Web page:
During the lunar night, the rocks radiate much more heat than the fine-grained soil called regolith. This allows scientists to distinguish rocks from fine particles in thermal images. Ghent had already used this information to calculate the rate at which large rocks around the moon's young craters – ejected from the surface during the impact of an asteroid – break in the ground for tens of millions of years. In applying this idea, the team was able to calculate the ages of the previously undetermined lunar craters.
When compared to a similar chronology of Earth craters, they found that the two bodies recorded the same asteroid bombing story.
"It became clear that the reason the Earth has fewer ancient craters in its more stable regions is because the impact rate was lower until about 290 million years ago," said William Bottke, an asteroid expert at the Southwest Research Institute in Boulder, Colorado. ., and another of the co-authors of the article. "The response to Earth's impact rate was looking at everyone in the face."
The reason for the jump in impact rate is unknown, though researchers speculate that this may be related to large collisions occurring more than 300 million years ago in the main asteroid belt between the orbits of Mars and Jupiter. Such events can create debris that can reach the inner solar system.
Ghent and his colleagues found strong evidence of support for their findings through a collaboration with Thomas Gernon, an Earth scientist based at the University of Southampton, England, who works on a land resource called kimberlite tubes. These subterranean tubes are long extinct volcanoes that extend into a carrot some kilometers below the surface and are found in some of the Earth's less eroded regions in the same places where preserved impact craters are found.
"The Canadian Shield houses some of the best preserved and best-studied of this terrain – and also some of the best-studied high impact craters," said Mazrouei.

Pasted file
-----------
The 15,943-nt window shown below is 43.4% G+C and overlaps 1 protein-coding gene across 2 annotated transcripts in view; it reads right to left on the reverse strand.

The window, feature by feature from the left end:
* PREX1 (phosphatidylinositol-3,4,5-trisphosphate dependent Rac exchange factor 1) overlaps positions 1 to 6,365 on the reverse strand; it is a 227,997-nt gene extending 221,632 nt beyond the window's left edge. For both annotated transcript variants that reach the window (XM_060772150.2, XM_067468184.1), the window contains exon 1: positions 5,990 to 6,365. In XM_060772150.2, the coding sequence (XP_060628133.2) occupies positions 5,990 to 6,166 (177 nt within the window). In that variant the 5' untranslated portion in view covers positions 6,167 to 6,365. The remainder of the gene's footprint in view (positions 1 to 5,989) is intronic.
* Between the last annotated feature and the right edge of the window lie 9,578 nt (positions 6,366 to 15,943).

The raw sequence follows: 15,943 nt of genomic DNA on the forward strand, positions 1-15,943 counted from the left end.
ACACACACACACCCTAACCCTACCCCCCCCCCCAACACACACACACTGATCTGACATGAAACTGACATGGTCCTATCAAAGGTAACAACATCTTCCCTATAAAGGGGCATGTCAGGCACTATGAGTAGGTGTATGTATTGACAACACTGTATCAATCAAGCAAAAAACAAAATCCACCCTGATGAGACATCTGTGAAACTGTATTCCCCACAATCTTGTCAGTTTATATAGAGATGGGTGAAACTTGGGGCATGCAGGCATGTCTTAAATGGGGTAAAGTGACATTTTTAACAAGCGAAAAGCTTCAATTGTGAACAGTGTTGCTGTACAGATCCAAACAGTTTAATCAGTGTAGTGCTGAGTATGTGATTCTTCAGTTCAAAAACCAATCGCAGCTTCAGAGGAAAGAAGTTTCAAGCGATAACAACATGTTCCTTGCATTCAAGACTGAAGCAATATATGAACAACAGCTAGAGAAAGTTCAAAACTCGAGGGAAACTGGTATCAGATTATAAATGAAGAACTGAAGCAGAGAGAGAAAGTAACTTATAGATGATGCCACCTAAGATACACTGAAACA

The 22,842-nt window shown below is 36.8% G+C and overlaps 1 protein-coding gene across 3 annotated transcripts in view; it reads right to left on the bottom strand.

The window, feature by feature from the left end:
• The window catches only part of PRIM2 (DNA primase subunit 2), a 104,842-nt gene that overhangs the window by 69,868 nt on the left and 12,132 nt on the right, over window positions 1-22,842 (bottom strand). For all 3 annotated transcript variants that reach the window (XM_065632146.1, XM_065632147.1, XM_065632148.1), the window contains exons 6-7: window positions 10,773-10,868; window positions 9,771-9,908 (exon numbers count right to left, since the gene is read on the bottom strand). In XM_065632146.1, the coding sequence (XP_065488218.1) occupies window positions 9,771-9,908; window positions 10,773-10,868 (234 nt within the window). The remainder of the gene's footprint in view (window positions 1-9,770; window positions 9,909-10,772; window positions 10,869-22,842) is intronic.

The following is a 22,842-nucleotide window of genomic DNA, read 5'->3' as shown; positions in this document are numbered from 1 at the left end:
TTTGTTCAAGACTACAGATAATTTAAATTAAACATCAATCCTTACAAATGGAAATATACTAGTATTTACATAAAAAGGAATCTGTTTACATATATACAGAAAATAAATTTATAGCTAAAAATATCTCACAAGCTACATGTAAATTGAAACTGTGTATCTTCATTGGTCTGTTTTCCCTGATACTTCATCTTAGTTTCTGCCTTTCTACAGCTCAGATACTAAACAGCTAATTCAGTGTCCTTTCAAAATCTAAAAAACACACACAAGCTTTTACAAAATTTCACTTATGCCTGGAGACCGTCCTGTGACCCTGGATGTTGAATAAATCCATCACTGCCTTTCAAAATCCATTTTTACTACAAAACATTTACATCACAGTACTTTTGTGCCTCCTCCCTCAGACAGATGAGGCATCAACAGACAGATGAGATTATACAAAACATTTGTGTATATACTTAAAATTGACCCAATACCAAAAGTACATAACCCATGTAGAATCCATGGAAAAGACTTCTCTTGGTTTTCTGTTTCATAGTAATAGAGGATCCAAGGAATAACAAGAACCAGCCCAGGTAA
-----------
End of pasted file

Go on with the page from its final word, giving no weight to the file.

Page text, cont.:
Gernon has shown that kimberlite tubes formed in the last 650 million years have not suffered much erosion, indicating that larger impact craters than this on stable terrains should also be intact.
"This is how we know these craters represent an almost complete record," Ghent said.
Although researchers have not been the first to propose that the rate of asteroids on Earth has fluctuated over the last few billion years, they are the first to show it statistically and quantify the rate.
"The findings may also have implications for the history of life on Earth, which is punctuated by events of extinction and rapid evolution of new species," Ghent said. "Although the forces that drive these events are complicated and may include other geological causes, such as large volcanic eruptions combined with biological factors, asteroid impacts certainly played a role in this ongoing saga.
"The question is whether the predicted change in asteroid impacts could be directly linked to events that occurred long ago on Earth."
The results are described in the study "The impact flow of Earth and Moon increased at the end of the Paleozoic", published in Science. Research support was provided by the National Council for Scientific and Scientific Research of Canada, the Virtual Institute for Exploration of Solar Systems of NASA and the Natural Environment Research Council of the United Kingdom.
With NASA files